New Reverse Mortgage Rules Cut Senior Options

Uncle Sam is about the only one willing to insure reverse mortgages but with losses to date of $2.8 billion HUD has now come out with new rules which will reduce withdrawals, require new financial paperwork and raise borrower costs. The new rules impact reverse loans made after September 30th.

In basic terms, reverse mortgages are a form of financing available to those aged 62 and older. Unlike a “forward” mortgage where the borrower makes monthly payments for principal and interest, a reverse loan is a type of asset-based financing: the borrower gets a loan according to how much equity they have in their home, the interest rate and their age. There are no monthly payments for principal and interest with a reverse mortgage, but borrowers must continue to pay for such things as insurance, taxes and HOA fees.

Interest accrues on the loan and the debt becomes payable after the borrower moves, sells the property or passes away. Importantly, the loan is secured by the property and the debt is a form of non-recourse financing. If the sale value of the property is less than the amount owed nothing except the home can be taken to satisfy the debt.

Under the new standards just announced by HUD, reverse mortgage loans — also known by HUD as home equity conversion mortgages (HECMs) — will be changed in several ways:

Less Cash Up Front

First, disbursements during the first year are generally limited to 60 percent of the loan amount (also known as the potential maximum claim amount or MCA). For instance, if the loan amount is $150,000 then borrowers can readily withdraw up to $90,000 during the first 12 months of the loan term. The purpose of this restriction is to assure additional funds remain available for such things as taxes and insurance.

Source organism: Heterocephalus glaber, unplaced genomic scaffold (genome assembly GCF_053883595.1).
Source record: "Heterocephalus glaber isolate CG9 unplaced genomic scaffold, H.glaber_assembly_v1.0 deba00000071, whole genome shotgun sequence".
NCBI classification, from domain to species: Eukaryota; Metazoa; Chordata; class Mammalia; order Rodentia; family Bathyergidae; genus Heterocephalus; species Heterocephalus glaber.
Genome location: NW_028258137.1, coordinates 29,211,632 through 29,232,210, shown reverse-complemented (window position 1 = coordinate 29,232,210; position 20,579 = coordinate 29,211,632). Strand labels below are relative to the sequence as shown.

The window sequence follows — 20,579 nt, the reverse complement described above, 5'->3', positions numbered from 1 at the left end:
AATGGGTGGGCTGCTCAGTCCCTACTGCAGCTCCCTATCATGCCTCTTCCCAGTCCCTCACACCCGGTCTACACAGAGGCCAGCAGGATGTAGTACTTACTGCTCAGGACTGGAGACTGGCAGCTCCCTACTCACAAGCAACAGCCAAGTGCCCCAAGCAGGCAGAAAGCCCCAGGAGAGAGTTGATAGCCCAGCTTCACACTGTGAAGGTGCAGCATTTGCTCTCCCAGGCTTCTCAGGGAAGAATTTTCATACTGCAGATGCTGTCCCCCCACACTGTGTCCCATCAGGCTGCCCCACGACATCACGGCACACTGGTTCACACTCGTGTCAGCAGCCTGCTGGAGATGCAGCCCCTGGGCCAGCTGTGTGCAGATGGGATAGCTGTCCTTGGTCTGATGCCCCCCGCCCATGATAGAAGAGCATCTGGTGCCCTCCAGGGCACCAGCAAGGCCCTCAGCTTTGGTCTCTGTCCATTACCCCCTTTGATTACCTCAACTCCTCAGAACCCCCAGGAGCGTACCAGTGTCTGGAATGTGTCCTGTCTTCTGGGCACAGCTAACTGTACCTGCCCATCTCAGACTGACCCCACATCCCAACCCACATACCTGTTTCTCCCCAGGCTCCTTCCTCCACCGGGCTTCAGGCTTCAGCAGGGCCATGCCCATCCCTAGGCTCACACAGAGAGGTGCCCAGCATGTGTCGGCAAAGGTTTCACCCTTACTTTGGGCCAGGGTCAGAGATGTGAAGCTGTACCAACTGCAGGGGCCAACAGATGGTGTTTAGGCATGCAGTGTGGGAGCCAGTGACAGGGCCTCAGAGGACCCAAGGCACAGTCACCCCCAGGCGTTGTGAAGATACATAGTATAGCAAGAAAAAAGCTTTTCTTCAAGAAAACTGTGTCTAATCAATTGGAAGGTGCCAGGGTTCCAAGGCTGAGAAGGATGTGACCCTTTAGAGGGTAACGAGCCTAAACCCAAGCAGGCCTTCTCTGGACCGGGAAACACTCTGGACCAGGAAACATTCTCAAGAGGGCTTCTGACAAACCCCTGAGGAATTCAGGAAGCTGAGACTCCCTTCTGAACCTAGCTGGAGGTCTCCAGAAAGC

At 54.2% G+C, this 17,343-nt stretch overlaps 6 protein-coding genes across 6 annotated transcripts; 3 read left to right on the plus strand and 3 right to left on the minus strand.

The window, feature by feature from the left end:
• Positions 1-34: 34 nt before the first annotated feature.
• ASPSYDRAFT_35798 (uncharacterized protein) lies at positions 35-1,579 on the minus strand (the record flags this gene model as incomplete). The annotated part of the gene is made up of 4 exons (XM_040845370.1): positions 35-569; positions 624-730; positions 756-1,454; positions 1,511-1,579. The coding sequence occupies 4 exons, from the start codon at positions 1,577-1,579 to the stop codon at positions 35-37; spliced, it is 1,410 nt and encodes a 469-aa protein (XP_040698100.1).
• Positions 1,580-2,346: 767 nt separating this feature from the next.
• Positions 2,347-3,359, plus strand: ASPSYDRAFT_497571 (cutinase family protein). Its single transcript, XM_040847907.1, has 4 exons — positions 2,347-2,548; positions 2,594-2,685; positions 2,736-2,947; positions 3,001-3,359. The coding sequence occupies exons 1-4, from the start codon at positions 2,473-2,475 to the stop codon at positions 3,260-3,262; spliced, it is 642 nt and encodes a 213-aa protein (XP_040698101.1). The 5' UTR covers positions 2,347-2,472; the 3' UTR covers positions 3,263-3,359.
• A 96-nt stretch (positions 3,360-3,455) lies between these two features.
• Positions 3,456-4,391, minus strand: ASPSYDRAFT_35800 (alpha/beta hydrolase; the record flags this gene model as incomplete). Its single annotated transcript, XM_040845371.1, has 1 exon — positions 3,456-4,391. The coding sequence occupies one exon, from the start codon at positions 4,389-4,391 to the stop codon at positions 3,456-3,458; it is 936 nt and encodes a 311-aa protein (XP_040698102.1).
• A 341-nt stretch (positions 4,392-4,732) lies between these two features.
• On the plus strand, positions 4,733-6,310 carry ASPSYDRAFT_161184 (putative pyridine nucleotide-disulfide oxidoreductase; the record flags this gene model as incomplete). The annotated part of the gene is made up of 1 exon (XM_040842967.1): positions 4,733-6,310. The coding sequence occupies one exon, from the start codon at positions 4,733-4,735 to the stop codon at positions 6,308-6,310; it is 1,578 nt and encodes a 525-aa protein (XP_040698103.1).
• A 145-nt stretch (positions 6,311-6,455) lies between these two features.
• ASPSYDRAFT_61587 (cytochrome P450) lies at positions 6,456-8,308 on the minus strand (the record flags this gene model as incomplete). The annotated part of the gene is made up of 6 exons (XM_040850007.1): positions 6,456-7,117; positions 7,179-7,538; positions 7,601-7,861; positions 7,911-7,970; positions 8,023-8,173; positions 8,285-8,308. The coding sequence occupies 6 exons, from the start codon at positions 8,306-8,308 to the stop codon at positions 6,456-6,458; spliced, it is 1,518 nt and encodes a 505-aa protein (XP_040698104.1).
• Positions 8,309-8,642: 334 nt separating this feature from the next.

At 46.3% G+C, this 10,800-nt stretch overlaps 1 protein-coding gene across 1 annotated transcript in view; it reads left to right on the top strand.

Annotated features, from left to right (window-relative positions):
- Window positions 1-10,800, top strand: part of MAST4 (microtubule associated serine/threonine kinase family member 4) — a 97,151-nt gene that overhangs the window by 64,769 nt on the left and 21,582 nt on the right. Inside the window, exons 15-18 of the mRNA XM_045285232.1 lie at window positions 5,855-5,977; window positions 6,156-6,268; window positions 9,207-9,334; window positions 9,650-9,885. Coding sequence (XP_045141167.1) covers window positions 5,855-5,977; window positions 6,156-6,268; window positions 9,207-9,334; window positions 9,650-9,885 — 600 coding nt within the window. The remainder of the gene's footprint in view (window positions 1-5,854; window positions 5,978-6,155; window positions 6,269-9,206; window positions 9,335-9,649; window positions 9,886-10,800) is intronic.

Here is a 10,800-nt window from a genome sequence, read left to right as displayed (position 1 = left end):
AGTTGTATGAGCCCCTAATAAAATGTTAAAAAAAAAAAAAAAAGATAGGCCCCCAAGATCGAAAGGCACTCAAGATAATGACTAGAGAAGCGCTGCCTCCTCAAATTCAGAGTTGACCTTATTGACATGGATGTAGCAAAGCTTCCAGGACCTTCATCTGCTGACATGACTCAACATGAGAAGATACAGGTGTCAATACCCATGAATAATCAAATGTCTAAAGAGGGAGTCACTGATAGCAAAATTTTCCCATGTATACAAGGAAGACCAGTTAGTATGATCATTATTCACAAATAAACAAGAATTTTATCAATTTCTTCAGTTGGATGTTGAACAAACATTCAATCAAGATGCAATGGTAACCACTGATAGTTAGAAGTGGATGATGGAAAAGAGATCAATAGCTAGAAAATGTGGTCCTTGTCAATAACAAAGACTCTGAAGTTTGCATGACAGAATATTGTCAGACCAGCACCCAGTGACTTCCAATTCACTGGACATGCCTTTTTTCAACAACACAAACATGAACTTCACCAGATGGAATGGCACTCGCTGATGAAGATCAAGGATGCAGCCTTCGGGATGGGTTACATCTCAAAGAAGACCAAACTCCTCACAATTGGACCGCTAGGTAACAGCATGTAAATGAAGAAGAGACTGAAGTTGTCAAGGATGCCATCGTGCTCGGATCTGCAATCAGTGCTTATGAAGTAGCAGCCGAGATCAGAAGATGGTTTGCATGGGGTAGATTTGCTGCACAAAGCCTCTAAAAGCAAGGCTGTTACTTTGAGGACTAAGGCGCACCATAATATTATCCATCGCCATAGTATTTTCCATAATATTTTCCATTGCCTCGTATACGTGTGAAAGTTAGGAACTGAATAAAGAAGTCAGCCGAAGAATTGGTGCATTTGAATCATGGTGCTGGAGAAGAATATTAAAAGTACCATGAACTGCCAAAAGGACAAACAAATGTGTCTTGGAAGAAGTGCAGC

Second, the size of the first-year withdrawals is tied to the up-front mortgage insurance premium charged by HUD. Withdraw 60 percent or less of the loan amount and the up-front fee is .5 percent of the appraised value. Withdraw more and the up-front fee jumps to 2.5 percent of the appraised value. For most would-be reverse mortgage borrowers the change effectively will result in higher up-front fees.

Notice that the property’s appraised value is far more than the allowable size of a reverse mortgage, especially under the new rules. Also, the new system replaces the existing reverse mortgage format which had a 2% up-front fee for the “standard” product and a 0.01 percent charge at closing for the “saver” plan. In June, the FHA reported that it insured 4,494 “standard” HECMs and 343 “saver” reverse loans.

Third, maximum loan sizes are being reduced by about 15 percent. This means there is a larger cushion to protect HUD in case home values go down or simply remain stable.

Financial Assessments

Fourth, starting January 14th borrowers will be required to have a financial assessment, essentially a loan application based on income and credit.

The financial assessment requirement is very different because previously lenders did not look at borrower income — reverse loans are asset-based loans. There is no doubt that the financial assessment process will evolve into a loan qualification test as lenders decide which borrowers such get reverse loans — and which should not.

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